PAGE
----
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Jazz in Paris: Jazz de Chambre

Bobby Jaspar & Buddy Banks

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Album Review

Part of the fun of listening to Universal Music's Jazz in Paris series is digging into their compilations of obscure recordings, such as these two mid-'50s sessions, led by Buddy Banks and Bobby Jaspar. Banks, originally a saxophonist who switched to bass, had arrived in Europe after World War II; he is accompanied by drummer Roy Haynes, pianist Bob Dorough, and guitarist Jimmy Gourley. The leader takes the spotlight in a subtle take of "Yesterdays," though a strange clicking mars an otherwise swinging "I Love You." Banks' group also offers serviceable interpretations of modern pieces like Gerry Mulligan's "Line for Lyons" and Milt Jackson's "Bag's Groove." The partnership of Belgian flutist Bobby Jaspar and American pianist Blossom Dearie was rather brief. Married not long after they met, they recorded just four selections together in 1956 with bassist Benoit Quersin and drummer Christian Garros, then went their separate ways. The best track is the snappy arrangement of "Old Devil Moon." Dearie adds a quick bit of celesta to their abbreviated take of "There Will Never Be Another You." The four standards on this session are enjoyable, though they might have benefited from adding a second reed or brass instrument to provide some variety.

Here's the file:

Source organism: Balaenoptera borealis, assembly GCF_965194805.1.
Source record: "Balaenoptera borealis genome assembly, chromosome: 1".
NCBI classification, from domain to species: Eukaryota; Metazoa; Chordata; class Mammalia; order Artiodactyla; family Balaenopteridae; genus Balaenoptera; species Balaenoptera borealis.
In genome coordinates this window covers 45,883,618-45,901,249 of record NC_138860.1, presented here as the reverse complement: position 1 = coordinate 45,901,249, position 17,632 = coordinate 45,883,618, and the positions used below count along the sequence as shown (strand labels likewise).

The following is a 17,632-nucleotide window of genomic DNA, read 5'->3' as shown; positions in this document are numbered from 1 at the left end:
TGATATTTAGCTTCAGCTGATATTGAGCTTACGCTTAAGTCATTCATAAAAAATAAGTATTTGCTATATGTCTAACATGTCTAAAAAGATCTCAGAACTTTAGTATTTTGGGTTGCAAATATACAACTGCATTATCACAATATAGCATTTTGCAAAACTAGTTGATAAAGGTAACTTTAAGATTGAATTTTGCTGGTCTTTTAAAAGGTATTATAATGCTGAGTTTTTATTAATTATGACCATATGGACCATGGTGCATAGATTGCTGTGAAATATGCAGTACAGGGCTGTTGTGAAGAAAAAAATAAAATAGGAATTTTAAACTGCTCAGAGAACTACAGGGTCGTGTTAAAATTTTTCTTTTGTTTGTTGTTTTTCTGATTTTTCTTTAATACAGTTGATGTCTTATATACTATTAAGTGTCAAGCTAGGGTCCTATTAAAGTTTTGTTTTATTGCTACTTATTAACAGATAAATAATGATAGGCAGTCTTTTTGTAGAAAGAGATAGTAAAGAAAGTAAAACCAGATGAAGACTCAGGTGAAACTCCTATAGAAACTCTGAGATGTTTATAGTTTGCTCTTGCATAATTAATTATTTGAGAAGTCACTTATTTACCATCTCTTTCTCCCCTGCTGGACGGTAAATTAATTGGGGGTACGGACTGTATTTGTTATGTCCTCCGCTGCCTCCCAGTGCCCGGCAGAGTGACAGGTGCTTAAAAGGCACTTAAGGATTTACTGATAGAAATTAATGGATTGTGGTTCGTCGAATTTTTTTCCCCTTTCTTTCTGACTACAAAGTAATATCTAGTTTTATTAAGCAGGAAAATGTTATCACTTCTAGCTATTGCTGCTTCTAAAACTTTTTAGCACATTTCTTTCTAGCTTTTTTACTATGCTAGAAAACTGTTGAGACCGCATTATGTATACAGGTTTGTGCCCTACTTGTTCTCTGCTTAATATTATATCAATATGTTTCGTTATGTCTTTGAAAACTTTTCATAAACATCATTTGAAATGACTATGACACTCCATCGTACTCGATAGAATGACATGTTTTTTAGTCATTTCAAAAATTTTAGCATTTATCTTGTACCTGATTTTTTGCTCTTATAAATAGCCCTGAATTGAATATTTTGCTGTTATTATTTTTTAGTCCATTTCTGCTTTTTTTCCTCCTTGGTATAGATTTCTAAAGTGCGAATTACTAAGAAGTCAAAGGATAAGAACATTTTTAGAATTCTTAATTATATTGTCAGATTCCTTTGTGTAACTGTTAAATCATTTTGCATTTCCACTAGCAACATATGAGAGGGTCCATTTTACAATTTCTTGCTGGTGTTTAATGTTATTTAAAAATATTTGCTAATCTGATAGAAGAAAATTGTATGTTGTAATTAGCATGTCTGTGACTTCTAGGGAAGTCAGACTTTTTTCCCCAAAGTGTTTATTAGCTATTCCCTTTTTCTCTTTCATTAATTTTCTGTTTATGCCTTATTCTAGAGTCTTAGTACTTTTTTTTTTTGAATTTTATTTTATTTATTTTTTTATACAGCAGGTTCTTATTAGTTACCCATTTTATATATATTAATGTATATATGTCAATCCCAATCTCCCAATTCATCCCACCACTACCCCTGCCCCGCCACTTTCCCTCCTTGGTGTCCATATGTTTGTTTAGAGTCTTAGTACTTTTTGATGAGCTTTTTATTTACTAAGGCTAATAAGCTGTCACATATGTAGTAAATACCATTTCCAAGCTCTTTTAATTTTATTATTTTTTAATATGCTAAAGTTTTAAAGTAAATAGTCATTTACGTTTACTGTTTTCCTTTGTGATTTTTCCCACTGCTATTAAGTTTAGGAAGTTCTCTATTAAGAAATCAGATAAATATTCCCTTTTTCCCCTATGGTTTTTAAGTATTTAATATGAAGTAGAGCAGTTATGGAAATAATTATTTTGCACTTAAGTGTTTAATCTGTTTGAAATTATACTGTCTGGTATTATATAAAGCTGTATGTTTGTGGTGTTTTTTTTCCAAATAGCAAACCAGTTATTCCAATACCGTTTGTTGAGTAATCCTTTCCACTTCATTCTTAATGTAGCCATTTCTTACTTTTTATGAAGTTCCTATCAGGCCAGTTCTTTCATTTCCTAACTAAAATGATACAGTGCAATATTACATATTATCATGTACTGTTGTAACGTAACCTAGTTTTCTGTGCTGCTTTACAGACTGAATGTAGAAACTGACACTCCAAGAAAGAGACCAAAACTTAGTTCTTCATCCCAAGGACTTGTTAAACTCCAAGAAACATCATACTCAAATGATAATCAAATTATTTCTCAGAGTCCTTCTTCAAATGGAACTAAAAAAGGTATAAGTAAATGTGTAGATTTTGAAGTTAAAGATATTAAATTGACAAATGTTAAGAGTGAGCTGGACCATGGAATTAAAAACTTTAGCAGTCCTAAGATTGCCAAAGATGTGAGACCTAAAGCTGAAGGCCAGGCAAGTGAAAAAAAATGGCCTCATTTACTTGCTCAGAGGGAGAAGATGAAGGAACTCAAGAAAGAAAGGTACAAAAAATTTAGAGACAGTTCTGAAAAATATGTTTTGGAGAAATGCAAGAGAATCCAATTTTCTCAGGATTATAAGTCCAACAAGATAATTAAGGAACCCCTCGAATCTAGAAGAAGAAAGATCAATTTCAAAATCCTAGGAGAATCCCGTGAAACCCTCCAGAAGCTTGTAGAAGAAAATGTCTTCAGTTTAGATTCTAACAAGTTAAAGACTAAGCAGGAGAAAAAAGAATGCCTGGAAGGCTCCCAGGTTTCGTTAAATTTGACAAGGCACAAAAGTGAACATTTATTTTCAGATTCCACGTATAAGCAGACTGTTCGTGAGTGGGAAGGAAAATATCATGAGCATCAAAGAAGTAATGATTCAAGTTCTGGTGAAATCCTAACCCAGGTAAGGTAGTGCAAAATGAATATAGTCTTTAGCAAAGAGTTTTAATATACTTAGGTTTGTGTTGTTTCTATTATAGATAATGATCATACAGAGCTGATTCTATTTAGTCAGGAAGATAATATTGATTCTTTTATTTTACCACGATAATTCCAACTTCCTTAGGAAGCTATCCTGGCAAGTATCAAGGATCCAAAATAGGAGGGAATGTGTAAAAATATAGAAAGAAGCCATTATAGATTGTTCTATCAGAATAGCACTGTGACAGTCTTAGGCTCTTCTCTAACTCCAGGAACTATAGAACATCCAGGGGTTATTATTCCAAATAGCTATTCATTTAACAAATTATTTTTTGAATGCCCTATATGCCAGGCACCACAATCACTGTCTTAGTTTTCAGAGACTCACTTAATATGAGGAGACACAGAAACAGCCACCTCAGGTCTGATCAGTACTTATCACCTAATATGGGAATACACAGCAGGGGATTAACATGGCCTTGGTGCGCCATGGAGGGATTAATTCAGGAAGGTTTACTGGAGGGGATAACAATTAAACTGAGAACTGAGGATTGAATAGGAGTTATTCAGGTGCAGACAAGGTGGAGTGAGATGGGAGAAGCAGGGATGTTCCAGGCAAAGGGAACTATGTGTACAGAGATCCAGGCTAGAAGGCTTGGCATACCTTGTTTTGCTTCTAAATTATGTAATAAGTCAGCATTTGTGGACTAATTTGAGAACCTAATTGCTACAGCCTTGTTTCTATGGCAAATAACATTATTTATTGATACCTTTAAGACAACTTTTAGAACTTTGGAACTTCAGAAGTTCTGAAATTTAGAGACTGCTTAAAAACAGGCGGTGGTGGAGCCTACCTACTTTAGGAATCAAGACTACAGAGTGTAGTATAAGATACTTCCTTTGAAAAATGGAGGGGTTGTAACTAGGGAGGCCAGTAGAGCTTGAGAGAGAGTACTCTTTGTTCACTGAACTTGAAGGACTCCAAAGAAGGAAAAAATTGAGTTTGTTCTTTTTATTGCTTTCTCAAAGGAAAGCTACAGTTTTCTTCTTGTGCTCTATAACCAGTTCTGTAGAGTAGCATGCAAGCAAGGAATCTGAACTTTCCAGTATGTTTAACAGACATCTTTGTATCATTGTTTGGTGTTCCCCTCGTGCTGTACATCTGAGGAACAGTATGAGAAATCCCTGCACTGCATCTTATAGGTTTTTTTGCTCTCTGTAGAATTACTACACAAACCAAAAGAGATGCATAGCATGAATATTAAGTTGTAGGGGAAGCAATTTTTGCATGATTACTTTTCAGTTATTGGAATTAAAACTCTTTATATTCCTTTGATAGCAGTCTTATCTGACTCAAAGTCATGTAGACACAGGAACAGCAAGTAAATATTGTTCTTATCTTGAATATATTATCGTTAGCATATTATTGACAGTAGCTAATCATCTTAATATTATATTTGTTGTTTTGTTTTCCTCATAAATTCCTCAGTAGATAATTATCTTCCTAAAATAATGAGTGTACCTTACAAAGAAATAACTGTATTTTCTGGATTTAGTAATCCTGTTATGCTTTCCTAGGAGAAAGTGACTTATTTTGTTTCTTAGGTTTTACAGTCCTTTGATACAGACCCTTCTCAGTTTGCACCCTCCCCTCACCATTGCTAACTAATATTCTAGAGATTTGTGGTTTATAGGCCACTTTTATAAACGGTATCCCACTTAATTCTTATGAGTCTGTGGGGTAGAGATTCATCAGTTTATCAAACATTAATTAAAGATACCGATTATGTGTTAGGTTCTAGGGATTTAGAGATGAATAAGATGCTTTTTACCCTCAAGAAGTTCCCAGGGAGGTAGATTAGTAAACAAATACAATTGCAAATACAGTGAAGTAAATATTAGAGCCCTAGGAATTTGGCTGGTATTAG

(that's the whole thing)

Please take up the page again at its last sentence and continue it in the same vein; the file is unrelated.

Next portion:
Biography

Born: 20 February 1926 in Liege, Belgium

Genre: Jazz

Years Active: '50s

A fine bop-oriented soloist equally skilled on his cool-toned tenor and flute, Bobby Jaspar's early death from a heart ailment was a tragic loss. As a teenager, he played tenor in a Dixieland group with Toots Thielemans in Belgium. He recorded with Henri Renaud (1951 and 1953) and played with touring Americans, including Jimmy Raney, Chet Baker (1955), and his future wife Blossom Dearie. In 1956, Jaspar moved to New York, where he worked with J.J. Johnson, was briefly with Miles Davis (1957), and...
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Jazz in Paris: Jazz de Chambre, Bobby Jaspar
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